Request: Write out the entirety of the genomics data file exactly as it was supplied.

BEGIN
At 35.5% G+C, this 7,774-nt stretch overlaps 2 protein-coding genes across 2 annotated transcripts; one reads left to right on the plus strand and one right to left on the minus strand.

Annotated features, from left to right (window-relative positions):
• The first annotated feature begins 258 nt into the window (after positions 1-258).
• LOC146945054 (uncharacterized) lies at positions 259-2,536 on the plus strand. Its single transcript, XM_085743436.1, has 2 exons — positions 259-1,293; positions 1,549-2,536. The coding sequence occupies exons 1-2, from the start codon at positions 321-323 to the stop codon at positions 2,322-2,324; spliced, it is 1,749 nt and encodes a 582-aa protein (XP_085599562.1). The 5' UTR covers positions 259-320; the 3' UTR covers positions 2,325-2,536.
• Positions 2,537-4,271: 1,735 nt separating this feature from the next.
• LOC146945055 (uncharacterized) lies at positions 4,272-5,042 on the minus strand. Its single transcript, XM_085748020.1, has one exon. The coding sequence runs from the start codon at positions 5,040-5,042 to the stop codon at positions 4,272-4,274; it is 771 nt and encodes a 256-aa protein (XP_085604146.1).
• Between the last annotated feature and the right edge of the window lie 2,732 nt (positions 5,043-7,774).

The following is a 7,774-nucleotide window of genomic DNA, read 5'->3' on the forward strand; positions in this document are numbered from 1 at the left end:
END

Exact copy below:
At 35.5% G+C, this 7,774-nt stretch overlaps 2 protein-coding genes across 2 annotated transcripts; one reads left to right on the plus strand and one right to left on the minus strand.

Annotated features, from left to right (window-relative positions):
• The first annotated feature begins 258 nt into the window (after positions 1-258).
• LOC146945054 (uncharacterized) lies at positions 259-2,536 on the plus strand. Its single transcript, XM_085743436.1, has 2 exons — positions 259-1,293; positions 1,549-2,536. The coding sequence occupies exons 1-2, from the start codon at positions 321-323 to the stop codon at positions 2,322-2,324; spliced, it is 1,749 nt and encodes a 582-aa protein (XP_085599562.1). The 5' UTR covers positions 259-320; the 3' UTR covers positions 2,325-2,536.
• Positions 2,537-4,271: 1,735 nt separating this feature from the next.
• LOC146945055 (uncharacterized) lies at positions 4,272-5,042 on the minus strand. Its single transcript, XM_085748020.1, has one exon. The coding sequence runs from the start codon at positions 5,040-5,042 to the stop codon at positions 4,272-4,274; it is 771 nt and encodes a 256-aa protein (XP_085604146.1).
• Between the last annotated feature and the right edge of the window lie 2,732 nt (positions 5,043-7,774).

The following is a 7,774-nucleotide window of genomic DNA, read 5'->3' on the forward strand; positions in this document are numbered from 1 at the left end: